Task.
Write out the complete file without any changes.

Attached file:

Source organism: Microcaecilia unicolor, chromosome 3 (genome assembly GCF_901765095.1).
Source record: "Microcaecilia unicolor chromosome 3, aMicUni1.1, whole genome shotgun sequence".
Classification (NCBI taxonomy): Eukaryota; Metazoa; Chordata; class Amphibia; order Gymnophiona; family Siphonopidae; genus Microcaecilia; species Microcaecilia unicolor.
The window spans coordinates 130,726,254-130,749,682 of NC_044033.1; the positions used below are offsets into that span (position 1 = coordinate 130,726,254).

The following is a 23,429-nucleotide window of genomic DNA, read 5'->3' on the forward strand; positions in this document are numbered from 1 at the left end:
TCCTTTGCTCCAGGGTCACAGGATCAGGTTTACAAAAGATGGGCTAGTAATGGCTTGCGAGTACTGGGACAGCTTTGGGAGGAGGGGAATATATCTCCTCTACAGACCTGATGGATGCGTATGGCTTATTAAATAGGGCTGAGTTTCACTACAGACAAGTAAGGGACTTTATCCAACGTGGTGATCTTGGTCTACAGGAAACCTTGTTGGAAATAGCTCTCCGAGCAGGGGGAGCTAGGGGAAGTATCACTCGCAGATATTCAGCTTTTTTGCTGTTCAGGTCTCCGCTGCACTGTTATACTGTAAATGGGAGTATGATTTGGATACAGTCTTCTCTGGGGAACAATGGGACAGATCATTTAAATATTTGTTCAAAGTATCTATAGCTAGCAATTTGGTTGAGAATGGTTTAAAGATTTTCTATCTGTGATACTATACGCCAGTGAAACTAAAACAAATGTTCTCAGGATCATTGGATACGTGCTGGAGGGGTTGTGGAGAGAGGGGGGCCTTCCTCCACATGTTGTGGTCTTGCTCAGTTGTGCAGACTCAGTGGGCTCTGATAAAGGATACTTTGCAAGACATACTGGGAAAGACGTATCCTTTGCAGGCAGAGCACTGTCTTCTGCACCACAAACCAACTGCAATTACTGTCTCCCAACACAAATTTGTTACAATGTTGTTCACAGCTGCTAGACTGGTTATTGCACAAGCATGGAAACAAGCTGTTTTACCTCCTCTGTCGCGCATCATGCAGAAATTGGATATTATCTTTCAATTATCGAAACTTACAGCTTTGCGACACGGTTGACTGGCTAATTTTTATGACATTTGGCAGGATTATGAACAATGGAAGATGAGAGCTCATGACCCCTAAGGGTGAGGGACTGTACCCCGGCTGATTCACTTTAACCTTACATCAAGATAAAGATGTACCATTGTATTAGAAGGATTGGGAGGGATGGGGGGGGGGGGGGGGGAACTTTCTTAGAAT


Source organism: Microcaecilia unicolor, chromosome 3 (genome assembly GCF_901765095.1).
Source record: "Microcaecilia unicolor chromosome 3, aMicUni1.1, whole genome shotgun sequence".
Classification (NCBI taxonomy): Eukaryota; Metazoa; Chordata; class Amphibia; order Gymnophiona; family Siphonopidae; genus Microcaecilia; species Microcaecilia unicolor.
The window spans coordinates 130,726,254-130,749,682 of NC_044033.1; the positions used below are offsets into that span (position 1 = coordinate 130,726,254).

The following is a 23,429-nucleotide window of genomic DNA, read 5'->3' on the forward strand; positions in this document are numbered from 1 at the left end:
TCCTTTGCTCCAGGGTCACAGGATCAGGTTTACAAAAGATGGGCTAGTAATGGCTTGCGAGTACTGGGACAGCTTTGGGAGGAGGGGAATATATCTCCTCTACAGACCTGATGGATGCGTATGGCTTATTAAATAGGGCTGAGTTTCACTACAGACAAGTAAGGGACTTTATCCAACGTGGTGATCTTGGTCTACAGGAAACCTTGTTGGAAATAGCTCTCCGAGCAGGGGGAGCTAGGGGAAGTATCACTCGCAGATATTCAGCTTTTTTGCTGTTCAGGTCTCCGCTGCACTGTTATACTGTAAATGGGAGTATGATTTGGATACAGTCTTCTCTGGGGAACAATGGGACAGATCATTTAAATATTTGTTCAAAGTATCTATAGCTAGCAATTTGGTTGAGAATGGTTTAAAGATTTTCTATCTGTGATACTATACGCCAGTGAAACTAAAACAAATGTTCTCAGGATCATTGGATACGTGCTGGAGGGGTTGTGGAGAGAGGGGGGCCTTCCTCCACATGTTGTGGTCTTGCTCAGTTGTGCAGACTCAGTGGGCTCTGATAAAGGATACTTTGCAAGACATACTGGGAAAGACGTATCCTTTGCAGGCAGAGCACTGTCTTCTGCACCACAAACCAACTGCAATTACTGTCTCCCAACACAAATTTGTTACAATGTTGTTCACAGCTGCTAGACTGGTTATTGCACAAGCATGGAAACAAGCTGTTTTACCTCCTCTGTCGCGCATCATGCAGAAATTGGATATTATCTTTCAATTATCGAAACTTACAGCTTTGCGACACGGTTGACTGGCTAATTTTTATGACATTTGGCAGGATTATGAACAATGGAAGATGAGAGCTCATGACCCCTAAGGGTGAGGGACTGTACCCCGGCTGATTCACTTTAACCTTACATCAAGATAAAGATGTACCATTGTATTAGAAGGATTGGGAGGGATGGGGGGGGGGGGGGGGGAACTTTCTTAGAAT